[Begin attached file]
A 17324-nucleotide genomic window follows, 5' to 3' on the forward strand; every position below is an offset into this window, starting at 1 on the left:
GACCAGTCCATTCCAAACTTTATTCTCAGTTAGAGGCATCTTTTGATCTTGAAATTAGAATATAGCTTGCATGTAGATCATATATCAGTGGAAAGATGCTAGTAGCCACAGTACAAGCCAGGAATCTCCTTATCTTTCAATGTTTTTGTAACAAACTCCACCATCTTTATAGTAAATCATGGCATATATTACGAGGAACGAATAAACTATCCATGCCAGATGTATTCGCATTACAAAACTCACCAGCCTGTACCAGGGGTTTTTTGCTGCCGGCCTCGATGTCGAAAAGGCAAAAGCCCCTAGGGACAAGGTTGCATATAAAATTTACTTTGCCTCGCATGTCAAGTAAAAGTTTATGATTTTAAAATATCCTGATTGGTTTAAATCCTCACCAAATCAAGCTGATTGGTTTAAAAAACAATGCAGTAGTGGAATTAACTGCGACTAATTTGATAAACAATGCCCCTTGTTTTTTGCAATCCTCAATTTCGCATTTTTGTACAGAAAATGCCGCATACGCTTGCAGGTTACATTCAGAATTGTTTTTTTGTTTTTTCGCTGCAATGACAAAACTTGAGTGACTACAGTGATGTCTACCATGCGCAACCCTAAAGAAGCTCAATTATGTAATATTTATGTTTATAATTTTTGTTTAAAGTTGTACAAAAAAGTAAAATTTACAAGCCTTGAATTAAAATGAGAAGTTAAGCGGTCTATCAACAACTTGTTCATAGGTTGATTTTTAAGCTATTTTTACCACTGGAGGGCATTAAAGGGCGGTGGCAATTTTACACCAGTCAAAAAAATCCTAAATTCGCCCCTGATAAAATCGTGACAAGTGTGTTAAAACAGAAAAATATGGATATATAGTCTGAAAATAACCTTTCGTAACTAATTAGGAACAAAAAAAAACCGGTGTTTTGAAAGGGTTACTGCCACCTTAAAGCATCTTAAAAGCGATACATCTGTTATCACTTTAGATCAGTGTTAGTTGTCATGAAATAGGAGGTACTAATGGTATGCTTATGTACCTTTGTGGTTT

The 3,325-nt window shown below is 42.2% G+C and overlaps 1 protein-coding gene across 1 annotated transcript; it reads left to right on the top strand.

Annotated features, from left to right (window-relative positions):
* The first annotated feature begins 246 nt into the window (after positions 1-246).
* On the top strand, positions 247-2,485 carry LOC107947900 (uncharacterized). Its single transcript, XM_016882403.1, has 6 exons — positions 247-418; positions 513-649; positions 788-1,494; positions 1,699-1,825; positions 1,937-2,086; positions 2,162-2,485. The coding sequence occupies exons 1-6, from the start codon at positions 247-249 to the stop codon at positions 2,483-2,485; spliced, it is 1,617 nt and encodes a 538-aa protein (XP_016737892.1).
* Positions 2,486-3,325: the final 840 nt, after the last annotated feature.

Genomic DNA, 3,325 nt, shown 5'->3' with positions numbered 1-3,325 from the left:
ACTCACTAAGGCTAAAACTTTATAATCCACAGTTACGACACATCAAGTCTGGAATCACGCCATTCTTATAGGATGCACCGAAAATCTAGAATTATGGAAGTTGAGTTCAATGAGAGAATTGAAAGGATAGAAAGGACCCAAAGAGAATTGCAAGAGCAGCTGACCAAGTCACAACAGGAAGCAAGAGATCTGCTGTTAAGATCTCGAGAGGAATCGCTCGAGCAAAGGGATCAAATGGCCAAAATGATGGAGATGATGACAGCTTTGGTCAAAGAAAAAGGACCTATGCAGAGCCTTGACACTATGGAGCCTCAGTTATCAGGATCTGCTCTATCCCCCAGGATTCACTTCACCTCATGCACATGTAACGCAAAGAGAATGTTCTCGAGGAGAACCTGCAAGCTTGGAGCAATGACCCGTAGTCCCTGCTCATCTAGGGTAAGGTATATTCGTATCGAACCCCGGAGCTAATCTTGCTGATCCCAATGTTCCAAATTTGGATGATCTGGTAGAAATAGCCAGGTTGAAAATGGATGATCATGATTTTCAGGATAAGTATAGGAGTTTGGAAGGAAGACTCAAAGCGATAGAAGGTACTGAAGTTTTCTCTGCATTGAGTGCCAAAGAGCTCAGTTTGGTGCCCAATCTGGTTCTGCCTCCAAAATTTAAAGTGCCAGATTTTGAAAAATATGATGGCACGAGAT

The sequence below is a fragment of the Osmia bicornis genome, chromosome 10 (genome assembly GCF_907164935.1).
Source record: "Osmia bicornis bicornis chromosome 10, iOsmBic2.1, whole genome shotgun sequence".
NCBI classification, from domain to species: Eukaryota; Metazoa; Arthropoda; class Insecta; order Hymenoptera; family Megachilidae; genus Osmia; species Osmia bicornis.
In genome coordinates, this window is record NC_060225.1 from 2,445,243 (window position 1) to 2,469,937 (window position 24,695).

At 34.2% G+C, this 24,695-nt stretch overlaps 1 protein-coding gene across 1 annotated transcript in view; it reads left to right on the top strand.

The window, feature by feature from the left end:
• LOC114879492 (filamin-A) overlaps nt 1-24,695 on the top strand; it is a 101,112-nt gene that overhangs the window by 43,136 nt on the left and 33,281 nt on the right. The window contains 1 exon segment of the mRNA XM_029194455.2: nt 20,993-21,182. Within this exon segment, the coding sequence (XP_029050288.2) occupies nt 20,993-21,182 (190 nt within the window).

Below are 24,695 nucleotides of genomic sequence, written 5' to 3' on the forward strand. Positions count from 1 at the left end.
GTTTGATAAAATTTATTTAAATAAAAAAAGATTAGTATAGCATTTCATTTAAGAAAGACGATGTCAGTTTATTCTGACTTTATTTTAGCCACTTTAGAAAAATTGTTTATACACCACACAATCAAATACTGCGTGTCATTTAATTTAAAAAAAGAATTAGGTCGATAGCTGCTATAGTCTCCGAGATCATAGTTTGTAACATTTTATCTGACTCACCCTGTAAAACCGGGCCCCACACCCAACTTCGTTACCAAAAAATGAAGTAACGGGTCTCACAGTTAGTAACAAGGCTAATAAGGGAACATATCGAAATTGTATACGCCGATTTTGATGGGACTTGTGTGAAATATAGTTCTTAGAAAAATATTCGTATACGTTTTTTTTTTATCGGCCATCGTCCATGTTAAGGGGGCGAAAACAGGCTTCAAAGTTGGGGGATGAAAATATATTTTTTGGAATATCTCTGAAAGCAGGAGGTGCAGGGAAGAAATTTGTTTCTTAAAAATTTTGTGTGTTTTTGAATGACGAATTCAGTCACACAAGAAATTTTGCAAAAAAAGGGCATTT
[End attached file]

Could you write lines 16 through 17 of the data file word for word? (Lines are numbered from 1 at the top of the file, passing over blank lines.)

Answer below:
• LOC114879492 (filamin-A) overlaps nt 1-24,695 on the top strand; it is a 101,112-nt gene that overhangs the window by 43,136 nt on the left and 33,281 nt on the right. The window contains 1 exon segment of the mRNA XM_029194455.2: nt 20,993-21,182. Within this exon segment, the coding sequence (XP_029050288.2) occupies nt 20,993-21,182 (190 nt within the window).

Below are 24,695 nucleotides of genomic sequence, written 5' to 3' on the forward strand. Positions count from 1 at the left end.